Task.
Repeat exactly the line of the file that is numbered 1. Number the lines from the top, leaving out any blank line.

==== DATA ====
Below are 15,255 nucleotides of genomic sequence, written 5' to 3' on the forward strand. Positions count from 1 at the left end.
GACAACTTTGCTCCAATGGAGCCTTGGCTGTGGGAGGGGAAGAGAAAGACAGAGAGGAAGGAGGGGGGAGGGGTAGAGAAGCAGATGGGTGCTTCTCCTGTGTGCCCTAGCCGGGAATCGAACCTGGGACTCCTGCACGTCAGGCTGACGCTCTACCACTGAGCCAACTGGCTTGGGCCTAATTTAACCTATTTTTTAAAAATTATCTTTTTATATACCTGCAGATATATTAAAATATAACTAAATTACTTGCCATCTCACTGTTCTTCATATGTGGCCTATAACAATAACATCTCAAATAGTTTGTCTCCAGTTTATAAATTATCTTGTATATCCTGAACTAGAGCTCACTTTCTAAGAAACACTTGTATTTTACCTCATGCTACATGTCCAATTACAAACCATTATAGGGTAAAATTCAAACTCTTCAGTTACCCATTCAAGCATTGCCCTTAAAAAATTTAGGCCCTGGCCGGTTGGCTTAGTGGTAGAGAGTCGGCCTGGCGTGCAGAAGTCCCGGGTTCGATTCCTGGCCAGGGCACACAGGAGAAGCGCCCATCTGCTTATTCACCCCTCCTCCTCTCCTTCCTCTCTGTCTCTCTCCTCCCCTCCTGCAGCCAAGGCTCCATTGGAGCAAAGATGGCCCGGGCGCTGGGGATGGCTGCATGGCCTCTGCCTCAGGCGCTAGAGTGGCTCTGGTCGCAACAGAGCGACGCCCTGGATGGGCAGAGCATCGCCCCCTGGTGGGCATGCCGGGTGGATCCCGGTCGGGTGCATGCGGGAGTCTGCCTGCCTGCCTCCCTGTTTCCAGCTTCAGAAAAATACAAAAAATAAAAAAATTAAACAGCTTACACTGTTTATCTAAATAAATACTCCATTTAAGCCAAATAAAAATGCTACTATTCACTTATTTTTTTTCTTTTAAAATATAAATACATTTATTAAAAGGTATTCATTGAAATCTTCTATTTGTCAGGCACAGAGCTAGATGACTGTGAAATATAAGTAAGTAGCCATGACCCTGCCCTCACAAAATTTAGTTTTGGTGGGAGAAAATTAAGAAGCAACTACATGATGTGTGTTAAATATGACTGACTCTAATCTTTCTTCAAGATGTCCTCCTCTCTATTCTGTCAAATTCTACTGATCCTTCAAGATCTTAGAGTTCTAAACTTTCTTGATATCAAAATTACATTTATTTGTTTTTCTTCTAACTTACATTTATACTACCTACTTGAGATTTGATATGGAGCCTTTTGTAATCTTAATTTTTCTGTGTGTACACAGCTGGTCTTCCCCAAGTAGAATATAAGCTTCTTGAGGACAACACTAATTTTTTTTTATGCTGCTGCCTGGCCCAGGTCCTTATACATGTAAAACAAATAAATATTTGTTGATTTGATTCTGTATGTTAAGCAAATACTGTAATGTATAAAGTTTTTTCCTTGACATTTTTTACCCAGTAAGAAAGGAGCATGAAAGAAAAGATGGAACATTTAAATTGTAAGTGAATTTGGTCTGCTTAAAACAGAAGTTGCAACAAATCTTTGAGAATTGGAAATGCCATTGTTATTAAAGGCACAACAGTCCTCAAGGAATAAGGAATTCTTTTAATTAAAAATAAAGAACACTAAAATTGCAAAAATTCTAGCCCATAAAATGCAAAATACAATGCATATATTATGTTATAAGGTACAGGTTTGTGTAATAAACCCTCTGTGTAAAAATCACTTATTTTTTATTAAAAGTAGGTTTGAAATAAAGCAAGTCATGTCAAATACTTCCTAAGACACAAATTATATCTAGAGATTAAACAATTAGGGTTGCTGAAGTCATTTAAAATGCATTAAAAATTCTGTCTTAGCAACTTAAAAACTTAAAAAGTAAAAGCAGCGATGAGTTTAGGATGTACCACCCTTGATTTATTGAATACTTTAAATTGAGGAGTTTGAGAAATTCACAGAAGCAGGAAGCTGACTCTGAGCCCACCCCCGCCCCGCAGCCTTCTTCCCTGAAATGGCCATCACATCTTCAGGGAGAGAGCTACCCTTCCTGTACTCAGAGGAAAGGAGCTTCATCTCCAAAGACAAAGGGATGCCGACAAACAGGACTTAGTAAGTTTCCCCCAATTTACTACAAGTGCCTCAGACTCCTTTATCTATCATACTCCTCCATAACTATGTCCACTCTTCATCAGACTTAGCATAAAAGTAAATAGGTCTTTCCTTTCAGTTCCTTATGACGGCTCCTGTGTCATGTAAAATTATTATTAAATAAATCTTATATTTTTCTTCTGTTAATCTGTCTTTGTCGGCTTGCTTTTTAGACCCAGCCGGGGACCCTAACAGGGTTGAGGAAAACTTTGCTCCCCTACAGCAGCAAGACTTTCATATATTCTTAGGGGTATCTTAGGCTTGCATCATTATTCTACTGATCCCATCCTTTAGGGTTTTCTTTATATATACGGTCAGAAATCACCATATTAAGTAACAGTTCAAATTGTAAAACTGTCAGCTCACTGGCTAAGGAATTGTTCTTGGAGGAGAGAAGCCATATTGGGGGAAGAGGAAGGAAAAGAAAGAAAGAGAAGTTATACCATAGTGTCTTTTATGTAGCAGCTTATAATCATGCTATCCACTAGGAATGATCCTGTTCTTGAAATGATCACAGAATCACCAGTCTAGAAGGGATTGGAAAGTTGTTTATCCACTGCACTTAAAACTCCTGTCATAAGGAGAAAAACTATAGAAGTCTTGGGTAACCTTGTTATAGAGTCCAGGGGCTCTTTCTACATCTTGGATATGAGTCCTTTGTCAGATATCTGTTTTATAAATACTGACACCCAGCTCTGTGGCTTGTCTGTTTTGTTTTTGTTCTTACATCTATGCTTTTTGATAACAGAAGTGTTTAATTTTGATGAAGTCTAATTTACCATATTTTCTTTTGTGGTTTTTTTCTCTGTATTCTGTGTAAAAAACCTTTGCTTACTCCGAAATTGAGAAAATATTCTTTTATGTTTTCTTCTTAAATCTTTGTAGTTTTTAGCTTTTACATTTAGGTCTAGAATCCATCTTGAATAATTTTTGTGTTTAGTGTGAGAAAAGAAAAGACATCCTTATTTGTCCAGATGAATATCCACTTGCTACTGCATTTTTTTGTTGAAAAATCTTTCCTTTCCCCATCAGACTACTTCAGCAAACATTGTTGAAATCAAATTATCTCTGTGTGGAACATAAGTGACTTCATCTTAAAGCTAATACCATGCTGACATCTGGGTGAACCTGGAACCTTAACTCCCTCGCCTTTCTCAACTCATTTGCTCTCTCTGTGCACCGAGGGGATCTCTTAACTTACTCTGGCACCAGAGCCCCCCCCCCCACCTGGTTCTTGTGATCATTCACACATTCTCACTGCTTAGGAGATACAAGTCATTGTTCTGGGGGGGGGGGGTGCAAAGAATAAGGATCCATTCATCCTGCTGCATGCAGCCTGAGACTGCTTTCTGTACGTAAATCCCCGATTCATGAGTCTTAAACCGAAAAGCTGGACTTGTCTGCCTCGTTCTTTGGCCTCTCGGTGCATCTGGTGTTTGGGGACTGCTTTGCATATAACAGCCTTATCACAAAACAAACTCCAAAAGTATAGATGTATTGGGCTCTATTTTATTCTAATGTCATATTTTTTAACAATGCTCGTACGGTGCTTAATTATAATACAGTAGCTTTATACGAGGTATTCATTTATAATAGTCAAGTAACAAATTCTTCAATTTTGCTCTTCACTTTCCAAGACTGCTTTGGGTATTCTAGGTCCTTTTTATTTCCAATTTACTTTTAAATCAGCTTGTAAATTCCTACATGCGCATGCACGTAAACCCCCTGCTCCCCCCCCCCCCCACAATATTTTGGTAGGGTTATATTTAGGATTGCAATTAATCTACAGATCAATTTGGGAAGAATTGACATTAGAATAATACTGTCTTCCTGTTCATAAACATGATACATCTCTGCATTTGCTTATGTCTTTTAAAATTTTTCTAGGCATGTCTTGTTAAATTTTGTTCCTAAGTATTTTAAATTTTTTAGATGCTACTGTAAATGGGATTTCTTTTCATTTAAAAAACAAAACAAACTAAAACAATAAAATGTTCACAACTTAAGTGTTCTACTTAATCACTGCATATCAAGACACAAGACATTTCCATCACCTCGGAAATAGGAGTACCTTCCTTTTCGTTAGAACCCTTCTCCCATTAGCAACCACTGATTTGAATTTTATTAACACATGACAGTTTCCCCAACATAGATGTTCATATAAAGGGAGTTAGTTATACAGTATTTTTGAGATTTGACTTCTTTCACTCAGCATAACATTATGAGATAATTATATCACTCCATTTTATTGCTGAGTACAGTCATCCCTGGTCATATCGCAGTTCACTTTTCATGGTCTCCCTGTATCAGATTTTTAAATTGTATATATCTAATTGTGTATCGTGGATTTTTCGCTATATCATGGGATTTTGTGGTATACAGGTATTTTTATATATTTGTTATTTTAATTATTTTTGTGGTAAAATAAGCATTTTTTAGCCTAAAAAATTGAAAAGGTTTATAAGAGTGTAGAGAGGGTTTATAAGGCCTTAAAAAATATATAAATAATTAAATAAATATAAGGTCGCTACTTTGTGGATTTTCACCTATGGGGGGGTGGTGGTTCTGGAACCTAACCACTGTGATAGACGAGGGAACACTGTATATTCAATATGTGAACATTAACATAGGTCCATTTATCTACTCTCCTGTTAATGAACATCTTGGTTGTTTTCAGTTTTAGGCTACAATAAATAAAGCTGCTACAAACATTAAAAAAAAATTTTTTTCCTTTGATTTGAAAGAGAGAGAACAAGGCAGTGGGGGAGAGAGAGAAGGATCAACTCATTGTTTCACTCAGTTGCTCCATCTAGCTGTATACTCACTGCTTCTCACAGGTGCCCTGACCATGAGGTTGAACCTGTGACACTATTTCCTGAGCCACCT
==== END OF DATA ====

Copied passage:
Below are 15,255 nucleotides of genomic sequence, written 5' to 3' on the forward strand. Positions count from 1 at the left end.